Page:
7 Quick Self-Care Tips Endorsed by Avid Crocheters
By now you’ve heard me talk about self-care tips & why self-care is important. I’ve also shared the benefits that self-care activities like crochet can bring to your mental and physical health. There are several types of self-care, but this article is going to focus mainly on taking care of yourself while you’re crocheting.
While crochet can be repetitive and calming, over time it can cause pain in the hands and joints. This kind of defeats the purpose of learning the craft!
Today I’m sharing some quick self-care tips that avid crocheters use every day. (At least this avid crocheter uses them!)
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Why is Self-Care Important?
We hear this term being thrown around a lot these days. “Self-care isn’t selfish.” (it’s not!) “We need self-care tips!” (I’ve got ’em!)
But what does self-care really mean? Essentially it’s so important because if you don’t take care of yourself, you won’t have anything left to give to others. It’s the oxygen mask on a plane theory. I’m sure you’ve heard about it, but in case you haven’t, here goes.
You are instructed to put your oxygen mask on first in a plane emergency before assisting children or other passengers. Why? Because if you try to help someone else and can’t breathe yourself, you’re not doing anyone any good. Whereas if you’re wearing your own mask and taking care of yourself, you are able to keep up with the demands on your time in an emergency.
The same principle applies even if you’re a stay at home mom, a working mom, a single gal running a blog. If you aren’t taking care of yourself, you won’t have enough fuel in your tank to get you where you need to be.
I’m glad we got that part out of the way because now I can tell you that I think crochet is one of the best mental health tools at our disposal. I talked about how useful this can be in this blog post in case you want to read about it.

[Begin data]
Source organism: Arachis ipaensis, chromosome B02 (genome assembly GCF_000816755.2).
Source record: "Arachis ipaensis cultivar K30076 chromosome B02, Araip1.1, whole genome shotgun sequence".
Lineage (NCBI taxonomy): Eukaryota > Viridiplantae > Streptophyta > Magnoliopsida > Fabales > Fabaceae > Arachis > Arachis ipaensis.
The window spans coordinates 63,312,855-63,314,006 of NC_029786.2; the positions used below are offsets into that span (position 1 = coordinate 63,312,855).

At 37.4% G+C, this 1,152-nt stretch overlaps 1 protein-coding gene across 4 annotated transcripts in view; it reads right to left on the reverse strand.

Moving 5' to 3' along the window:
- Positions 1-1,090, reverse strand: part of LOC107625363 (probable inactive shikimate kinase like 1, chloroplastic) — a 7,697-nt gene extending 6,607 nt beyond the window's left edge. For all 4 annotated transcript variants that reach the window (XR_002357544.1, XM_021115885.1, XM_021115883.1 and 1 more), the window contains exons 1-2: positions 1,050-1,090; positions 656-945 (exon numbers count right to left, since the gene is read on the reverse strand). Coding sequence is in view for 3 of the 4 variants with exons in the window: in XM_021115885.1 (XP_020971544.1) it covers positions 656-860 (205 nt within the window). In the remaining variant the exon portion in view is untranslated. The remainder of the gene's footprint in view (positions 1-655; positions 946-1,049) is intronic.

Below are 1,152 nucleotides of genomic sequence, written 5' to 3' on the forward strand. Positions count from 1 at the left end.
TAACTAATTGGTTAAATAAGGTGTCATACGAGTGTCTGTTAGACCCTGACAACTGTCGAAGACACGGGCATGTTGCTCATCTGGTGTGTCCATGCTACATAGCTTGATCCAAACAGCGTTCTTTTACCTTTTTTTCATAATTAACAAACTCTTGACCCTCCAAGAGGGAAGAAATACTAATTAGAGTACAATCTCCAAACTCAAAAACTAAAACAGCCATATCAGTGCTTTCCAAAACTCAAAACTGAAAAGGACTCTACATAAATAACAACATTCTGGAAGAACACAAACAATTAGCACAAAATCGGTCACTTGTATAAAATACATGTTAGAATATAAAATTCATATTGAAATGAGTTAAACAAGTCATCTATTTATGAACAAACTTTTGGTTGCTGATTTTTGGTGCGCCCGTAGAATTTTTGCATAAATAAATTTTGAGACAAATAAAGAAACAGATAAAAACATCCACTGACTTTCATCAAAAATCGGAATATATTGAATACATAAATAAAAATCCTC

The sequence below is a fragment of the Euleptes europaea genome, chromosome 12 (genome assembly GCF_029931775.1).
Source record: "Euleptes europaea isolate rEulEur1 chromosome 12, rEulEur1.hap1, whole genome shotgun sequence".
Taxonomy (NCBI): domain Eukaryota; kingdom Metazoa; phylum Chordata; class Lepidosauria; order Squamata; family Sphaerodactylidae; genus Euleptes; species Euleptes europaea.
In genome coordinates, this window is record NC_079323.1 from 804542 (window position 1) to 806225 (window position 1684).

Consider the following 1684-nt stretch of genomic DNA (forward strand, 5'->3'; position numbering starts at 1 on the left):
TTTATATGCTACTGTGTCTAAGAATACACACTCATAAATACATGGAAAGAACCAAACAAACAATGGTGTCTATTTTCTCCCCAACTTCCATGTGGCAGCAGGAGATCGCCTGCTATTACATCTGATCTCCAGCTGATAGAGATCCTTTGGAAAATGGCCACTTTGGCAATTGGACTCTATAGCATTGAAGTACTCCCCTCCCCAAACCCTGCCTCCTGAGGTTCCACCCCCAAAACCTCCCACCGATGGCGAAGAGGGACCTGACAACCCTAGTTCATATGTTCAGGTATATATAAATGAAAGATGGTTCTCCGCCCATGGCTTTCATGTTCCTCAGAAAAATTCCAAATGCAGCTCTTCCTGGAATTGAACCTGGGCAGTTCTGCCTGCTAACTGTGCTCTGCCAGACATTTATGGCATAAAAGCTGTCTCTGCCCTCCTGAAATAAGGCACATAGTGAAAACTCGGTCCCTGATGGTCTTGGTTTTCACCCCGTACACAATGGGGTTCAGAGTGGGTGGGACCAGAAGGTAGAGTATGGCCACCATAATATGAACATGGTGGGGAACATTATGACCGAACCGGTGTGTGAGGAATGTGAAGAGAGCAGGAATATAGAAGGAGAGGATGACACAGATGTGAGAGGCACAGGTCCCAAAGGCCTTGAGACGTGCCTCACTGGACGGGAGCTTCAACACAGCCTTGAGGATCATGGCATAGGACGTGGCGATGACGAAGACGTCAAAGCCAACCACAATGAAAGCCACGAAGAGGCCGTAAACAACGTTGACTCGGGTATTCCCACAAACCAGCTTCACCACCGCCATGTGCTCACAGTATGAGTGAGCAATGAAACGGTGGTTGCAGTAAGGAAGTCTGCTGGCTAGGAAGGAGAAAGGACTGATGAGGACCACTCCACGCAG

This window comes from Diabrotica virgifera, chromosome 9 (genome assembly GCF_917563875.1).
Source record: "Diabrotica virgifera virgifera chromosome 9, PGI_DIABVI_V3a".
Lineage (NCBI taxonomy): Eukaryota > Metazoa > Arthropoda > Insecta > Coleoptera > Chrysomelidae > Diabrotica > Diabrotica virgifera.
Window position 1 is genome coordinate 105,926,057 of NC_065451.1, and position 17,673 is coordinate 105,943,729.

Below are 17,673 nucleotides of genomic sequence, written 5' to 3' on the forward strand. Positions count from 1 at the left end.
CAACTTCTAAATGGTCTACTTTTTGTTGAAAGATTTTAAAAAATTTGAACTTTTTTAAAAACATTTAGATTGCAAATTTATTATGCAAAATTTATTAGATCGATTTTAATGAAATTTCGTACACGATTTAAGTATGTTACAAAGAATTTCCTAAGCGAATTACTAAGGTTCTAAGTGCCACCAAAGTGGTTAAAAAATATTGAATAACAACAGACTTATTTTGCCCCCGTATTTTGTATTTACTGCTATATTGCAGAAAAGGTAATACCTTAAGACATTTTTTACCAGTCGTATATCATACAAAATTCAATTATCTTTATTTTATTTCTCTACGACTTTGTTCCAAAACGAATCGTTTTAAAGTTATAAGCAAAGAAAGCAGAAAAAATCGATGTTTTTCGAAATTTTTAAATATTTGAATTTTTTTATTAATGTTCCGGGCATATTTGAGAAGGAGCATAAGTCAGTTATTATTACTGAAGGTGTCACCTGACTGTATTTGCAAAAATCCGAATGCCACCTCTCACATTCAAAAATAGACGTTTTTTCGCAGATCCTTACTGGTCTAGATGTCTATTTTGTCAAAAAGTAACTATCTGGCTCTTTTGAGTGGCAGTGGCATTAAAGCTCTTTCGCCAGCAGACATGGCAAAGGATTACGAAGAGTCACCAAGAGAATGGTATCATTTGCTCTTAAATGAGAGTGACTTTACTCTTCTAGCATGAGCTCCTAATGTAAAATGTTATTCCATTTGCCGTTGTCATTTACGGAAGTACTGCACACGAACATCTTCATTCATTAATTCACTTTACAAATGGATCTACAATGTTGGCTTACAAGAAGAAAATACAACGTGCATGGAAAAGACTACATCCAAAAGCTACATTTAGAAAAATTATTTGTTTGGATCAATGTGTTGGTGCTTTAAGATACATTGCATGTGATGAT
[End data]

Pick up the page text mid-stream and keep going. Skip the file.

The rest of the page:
You’ve Started Crocheting, & Now You Can’t Put it Down
Good! I mean…yes go feed your kids and pay your bills before getting back to hooking. As relaxing and helpful as crochet can be, sometimes the overuse of our hands can leave us feeling sore and tired. I know that after a particularly long day of crocheting, my hands are so stiff I can barely move them.
I’ve got seven of my best tips for relieving joint and muscle soreness listed here. These are self-care tips collected from avid crocheters. These are things I use in my daily crochet life and they do help, so I hope you’ll try them too.
1. Take Breaks – The struggle is real. I get it. One more row turns into one more section, turns into four hours later you’re still working. When I get in the zone I don’t want to stop and so I understand how time can get away from you. But taking small breaks really does help. Get up and walk around for a few minutes every hour. Set a timer on your phone, or get up during a commercial break if you’re watching TV.
2. Use Good Lighting – I know this doesn’t sound like much of a self-care tip, but I promise it is. When you’re not using good lighting while working on your project, you’re putting undue strain on your body. Your eyes have to strain harder to see what you’re working on. You tend to bend closer to your work to see it better, which your back and posture to get thrown out of whack, Using good lighting can help eliminate this stress on your body.